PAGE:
Burton on Bjerk, 'Julius Nyerere'

Author: 
Paul Bjerk
Reviewer: 
Eric Burton

Paul Bjerk. Julius Nyerere. Athens: Ohio University Press, 2017. 168 pp. $14.95 (paper), ISBN 978-0-8214-2260-1.

Reviewed by Eric Burton (Universität Wien) Published on H-Socialisms (March, 2018) Commissioned by Gary Roth (Rutgers University - Newark)

Printable Version: http://www.h-net.org/reviews/showpdf.php?id=50044

Julius Nyerere

Paul Bjerk’s short political biography of Tanzania’s first and long-time president Julius K. Nyerere (1922-99) is a highly welcome and urgently needed addition to the historical literature on African politicians. It appears in the series Ohio Short Histories of Africa which has already brought forward brief volumes on political figures such as Steve Biko, Haile Selassie, Thomas Sankara, Patrice Lumumba, and Ellen Johnson Sirleaf. For few of them do we have well-researched biographies, and the same has been true—with the exception of his early years—for the case of Nyerere.[1] Well written and accessible to a broad audience, Bjerk’s contribution charts Julius Nyerere’s rise from being one of many sons of a chief in rural Tanganyika (as the country was called before its union with Zanzibar in 1964) to becoming a leader of the nationalist movement which made Tanganyika the first independent country in East Africa by 1961. As Bjerk emphasises, this was a notable strategic achievement, as independence was still thought to be decades away in 1958 and was eventually achieved without bloodshed or any major conflicts with the British.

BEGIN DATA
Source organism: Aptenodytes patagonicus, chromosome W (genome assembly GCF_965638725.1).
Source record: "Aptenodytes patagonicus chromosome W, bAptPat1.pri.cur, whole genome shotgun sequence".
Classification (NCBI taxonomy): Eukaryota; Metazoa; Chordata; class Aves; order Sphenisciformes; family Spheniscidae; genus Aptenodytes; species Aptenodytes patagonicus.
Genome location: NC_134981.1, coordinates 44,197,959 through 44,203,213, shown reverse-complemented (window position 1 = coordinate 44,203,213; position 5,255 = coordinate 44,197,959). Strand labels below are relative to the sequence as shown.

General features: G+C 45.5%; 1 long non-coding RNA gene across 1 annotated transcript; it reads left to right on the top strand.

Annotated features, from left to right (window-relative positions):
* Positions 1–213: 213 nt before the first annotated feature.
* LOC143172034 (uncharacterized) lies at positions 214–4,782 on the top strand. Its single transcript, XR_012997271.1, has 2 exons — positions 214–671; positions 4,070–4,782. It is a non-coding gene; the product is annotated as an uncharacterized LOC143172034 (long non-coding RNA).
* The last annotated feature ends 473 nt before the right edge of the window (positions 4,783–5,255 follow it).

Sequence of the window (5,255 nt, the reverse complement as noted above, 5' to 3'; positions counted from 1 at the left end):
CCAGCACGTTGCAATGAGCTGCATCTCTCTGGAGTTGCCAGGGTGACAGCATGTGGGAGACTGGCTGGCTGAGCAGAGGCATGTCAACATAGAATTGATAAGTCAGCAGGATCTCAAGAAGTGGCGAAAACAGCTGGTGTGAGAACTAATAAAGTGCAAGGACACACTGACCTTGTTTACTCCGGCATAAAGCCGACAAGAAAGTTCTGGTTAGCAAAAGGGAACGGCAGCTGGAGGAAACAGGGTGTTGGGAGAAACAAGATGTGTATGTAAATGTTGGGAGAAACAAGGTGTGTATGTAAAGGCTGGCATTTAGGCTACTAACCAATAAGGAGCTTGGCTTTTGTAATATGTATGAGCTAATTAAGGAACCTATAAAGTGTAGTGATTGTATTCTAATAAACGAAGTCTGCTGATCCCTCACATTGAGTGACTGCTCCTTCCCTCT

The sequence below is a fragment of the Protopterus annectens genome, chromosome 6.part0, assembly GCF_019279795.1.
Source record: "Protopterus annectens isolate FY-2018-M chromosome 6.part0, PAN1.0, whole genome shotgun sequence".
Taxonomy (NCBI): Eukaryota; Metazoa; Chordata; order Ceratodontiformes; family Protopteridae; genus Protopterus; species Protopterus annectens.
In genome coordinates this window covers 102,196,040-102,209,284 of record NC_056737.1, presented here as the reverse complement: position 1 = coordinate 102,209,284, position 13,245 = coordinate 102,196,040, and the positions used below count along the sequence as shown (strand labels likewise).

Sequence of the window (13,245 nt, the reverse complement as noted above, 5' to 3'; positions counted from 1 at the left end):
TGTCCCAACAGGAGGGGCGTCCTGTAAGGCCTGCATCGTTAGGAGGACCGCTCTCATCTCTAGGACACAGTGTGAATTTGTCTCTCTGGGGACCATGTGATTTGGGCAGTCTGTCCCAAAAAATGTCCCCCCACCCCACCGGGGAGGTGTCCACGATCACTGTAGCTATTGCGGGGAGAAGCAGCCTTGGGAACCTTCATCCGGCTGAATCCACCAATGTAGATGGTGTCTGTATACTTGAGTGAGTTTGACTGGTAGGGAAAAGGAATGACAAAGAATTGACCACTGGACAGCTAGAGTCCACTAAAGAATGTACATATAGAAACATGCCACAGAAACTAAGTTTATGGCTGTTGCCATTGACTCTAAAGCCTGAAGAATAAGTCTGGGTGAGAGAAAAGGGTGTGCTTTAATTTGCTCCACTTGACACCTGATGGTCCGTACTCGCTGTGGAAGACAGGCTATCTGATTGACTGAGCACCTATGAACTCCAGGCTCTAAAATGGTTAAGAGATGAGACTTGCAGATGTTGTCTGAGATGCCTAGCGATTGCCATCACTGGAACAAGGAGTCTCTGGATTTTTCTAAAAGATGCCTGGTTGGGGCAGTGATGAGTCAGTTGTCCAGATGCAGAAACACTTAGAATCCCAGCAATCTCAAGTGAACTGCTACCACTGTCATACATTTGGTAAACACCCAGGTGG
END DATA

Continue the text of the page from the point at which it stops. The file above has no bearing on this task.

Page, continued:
Following a slightly unfocused introduction (“Mwalimu Nyerere: A Study in Leadership”), Bjerk takes the reader through five chapters following Nyerere’s life chronologically, beginning with his early years in Tanganyika and educational journeys to Uganda and Scotland (“Coming of Age in an African Colony, 1922-53”). The second chapter shows how Nyerere paved his country’s road to independence and mitigated threats to the sovereignty of the young nation from within and without (“TANU and Tanzanian Independence, 1954-64”). The succeeding chapters detail Nyerere’s turn to authoritarianism as he tried to implement a home-grown socialist model of development (“Ujamaa and the Race for Self-Reliance, 1965-1977”), his failure to recognize the effects of the failing economic policies on the fabric of society (“Confronting a Continent in Crisis, 1978-1990”), and his activities as an elder statesmen of regional importance (“An Unquiet Retirement, 1991-1999”).

Pressed between the covers of a book of 150 pages, the crucial question is how Bjerk approaches a life as rich and influential as Nyerere’s. The answer is: through national politics. Bjerk treats Nyerere “as a symbol of leadership and its perils,” as an example that shall “serve as a case study of an African country confronting the challenges of its independence, as seen through the life of one of the era’s most creative and thoughtful politicians” (p. 10). To be sure, the book does point out repeatedly Nyerere’s regional and global roles as a pan-Africanist supporter of liberation movements and champion of nonalignment who struggled for the unity of the poor global South against the rich global North, wanting to change the rules of the world economy. For the most part, however, the biography places Nyerere in Tanzanian debates, tensions, and dynamics—which, in turn, were so much shaped by him. The book thus also serves as an introduction to Tanzania’s postcolonial politics, albeit one that, quite understandably given the limited space, privileges the president’s views and mentions other Tanzanian politicians or social and cultural aspects only in passing.